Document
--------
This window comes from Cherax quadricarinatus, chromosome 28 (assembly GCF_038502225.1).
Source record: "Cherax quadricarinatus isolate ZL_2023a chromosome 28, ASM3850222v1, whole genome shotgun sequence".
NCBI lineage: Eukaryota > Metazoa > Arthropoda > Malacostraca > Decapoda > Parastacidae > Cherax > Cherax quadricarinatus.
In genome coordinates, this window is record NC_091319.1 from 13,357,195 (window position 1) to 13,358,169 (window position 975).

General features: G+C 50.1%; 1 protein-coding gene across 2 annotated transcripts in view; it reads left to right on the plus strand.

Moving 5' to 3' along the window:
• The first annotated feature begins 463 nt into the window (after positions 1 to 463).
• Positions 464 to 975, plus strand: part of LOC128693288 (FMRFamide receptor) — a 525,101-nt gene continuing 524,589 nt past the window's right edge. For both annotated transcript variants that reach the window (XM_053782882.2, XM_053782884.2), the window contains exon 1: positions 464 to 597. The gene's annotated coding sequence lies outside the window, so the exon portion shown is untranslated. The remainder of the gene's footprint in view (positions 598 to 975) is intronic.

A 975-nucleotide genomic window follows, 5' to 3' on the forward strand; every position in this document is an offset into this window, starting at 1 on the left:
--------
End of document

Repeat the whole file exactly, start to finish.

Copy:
This window comes from Cherax quadricarinatus, chromosome 28 (assembly GCF_038502225.1).
Source record: "Cherax quadricarinatus isolate ZL_2023a chromosome 28, ASM3850222v1, whole genome shotgun sequence".
NCBI lineage: Eukaryota > Metazoa > Arthropoda > Malacostraca > Decapoda > Parastacidae > Cherax > Cherax quadricarinatus.
In genome coordinates, this window is record NC_091319.1 from 13,357,195 (window position 1) to 13,358,169 (window position 975).

General features: G+C 50.1%; 1 protein-coding gene across 2 annotated transcripts in view; it reads left to right on the plus strand.

Moving 5' to 3' along the window:
• The first annotated feature begins 463 nt into the window (after positions 1 to 463).
• Positions 464 to 975, plus strand: part of LOC128693288 (FMRFamide receptor) — a 525,101-nt gene continuing 524,589 nt past the window's right edge. For both annotated transcript variants that reach the window (XM_053782882.2, XM_053782884.2), the window contains exon 1: positions 464 to 597. The gene's annotated coding sequence lies outside the window, so the exon portion shown is untranslated. The remainder of the gene's footprint in view (positions 598 to 975) is intronic.

A 975-nucleotide genomic window follows, 5' to 3' on the forward strand; every position in this document is an offset into this window, starting at 1 on the left: